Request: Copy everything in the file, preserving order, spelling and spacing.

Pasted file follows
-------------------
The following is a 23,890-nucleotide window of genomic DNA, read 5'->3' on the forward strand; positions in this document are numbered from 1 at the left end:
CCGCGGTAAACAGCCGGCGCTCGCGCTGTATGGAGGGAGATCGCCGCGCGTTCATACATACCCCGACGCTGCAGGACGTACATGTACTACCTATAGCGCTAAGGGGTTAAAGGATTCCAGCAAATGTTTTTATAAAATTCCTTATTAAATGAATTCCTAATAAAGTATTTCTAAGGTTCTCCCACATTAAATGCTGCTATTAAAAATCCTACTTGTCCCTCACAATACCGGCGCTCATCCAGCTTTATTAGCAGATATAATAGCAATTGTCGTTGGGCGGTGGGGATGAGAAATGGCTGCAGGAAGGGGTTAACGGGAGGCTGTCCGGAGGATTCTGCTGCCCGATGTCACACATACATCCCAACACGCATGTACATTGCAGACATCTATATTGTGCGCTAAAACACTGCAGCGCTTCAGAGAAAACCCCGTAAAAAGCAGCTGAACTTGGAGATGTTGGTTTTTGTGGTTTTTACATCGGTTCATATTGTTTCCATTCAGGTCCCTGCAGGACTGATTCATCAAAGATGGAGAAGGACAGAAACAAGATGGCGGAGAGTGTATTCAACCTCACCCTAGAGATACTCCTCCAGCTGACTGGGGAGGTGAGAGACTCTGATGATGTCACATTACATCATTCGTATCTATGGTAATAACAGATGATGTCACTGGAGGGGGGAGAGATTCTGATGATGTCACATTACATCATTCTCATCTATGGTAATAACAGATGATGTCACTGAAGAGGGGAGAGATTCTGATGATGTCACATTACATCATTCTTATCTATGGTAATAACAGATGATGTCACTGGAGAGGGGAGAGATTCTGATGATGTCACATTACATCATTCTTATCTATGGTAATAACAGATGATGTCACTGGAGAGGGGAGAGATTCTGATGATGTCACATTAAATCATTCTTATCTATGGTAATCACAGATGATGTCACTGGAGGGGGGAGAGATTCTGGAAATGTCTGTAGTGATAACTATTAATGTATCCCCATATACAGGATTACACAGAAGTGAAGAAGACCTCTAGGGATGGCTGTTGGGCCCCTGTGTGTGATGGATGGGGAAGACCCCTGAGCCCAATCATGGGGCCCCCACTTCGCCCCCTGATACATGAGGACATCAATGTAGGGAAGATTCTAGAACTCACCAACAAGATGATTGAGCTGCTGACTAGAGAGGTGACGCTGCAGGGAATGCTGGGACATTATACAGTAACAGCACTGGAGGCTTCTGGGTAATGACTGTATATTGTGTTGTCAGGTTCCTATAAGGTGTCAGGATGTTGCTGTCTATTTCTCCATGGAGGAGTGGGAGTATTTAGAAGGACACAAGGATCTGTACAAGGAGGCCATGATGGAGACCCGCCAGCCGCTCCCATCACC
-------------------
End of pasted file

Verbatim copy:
The following is a 23,890-nucleotide window of genomic DNA, read 5'->3' on the forward strand; positions in this document are numbered from 1 at the left end:
CCGCGGTAAACAGCCGGCGCTCGCGCTGTATGGAGGGAGATCGCCGCGCGTTCATACATACCCCGACGCTGCAGGACGTACATGTACTACCTATAGCGCTAAGGGGTTAAAGGATTCCAGCAAATGTTTTTATAAAATTCCTTATTAAATGAATTCCTAATAAAGTATTTCTAAGGTTCTCCCACATTAAATGCTGCTATTAAAAATCCTACTTGTCCCTCACAATACCGGCGCTCATCCAGCTTTATTAGCAGATATAATAGCAATTGTCGTTGGGCGGTGGGGATGAGAAATGGCTGCAGGAAGGGGTTAACGGGAGGCTGTCCGGAGGATTCTGCTGCCCGATGTCACACATACATCCCAACACGCATGTACATTGCAGACATCTATATTGTGCGCTAAAACACTGCAGCGCTTCAGAGAAAACCCCGTAAAAAGCAGCTGAACTTGGAGATGTTGGTTTTTGTGGTTTTTACATCGGTTCATATTGTTTCCATTCAGGTCCCTGCAGGACTGATTCATCAAAGATGGAGAAGGACAGAAACAAGATGGCGGAGAGTGTATTCAACCTCACCCTAGAGATACTCCTCCAGCTGACTGGGGAGGTGAGAGACTCTGATGATGTCACATTACATCATTCGTATCTATGGTAATAACAGATGATGTCACTGGAGGGGGGAGAGATTCTGATGATGTCACATTACATCATTCTCATCTATGGTAATAACAGATGATGTCACTGAAGAGGGGAGAGATTCTGATGATGTCACATTACATCATTCTTATCTATGGTAATAACAGATGATGTCACTGGAGAGGGGAGAGATTCTGATGATGTCACATTACATCATTCTTATCTATGGTAATAACAGATGATGTCACTGGAGAGGGGAGAGATTCTGATGATGTCACATTAAATCATTCTTATCTATGGTAATCACAGATGATGTCACTGGAGGGGGGAGAGATTCTGGAAATGTCTGTAGTGATAACTATTAATGTATCCCCATATACAGGATTACACAGAAGTGAAGAAGACCTCTAGGGATGGCTGTTGGGCCCCTGTGTGTGATGGATGGGGAAGACCCCTGAGCCCAATCATGGGGCCCCCACTTCGCCCCCTGATACATGAGGACATCAATGTAGGGAAGATTCTAGAACTCACCAACAAGATGATTGAGCTGCTGACTAGAGAGGTGACGCTGCAGGGAATGCTGGGACATTATACAGTAACAGCACTGGAGGCTTCTGGGTAATGACTGTATATTGTGTTGTCAGGTTCCTATAAGGTGTCAGGATGTTGCTGTCTATTTCTCCATGGAGGAGTGGGAGTATTTAGAAGGACACAAGGATCTGTACAAGGAGGCCATGATGGAGACCCGCCAGCCGCTCCCATCACC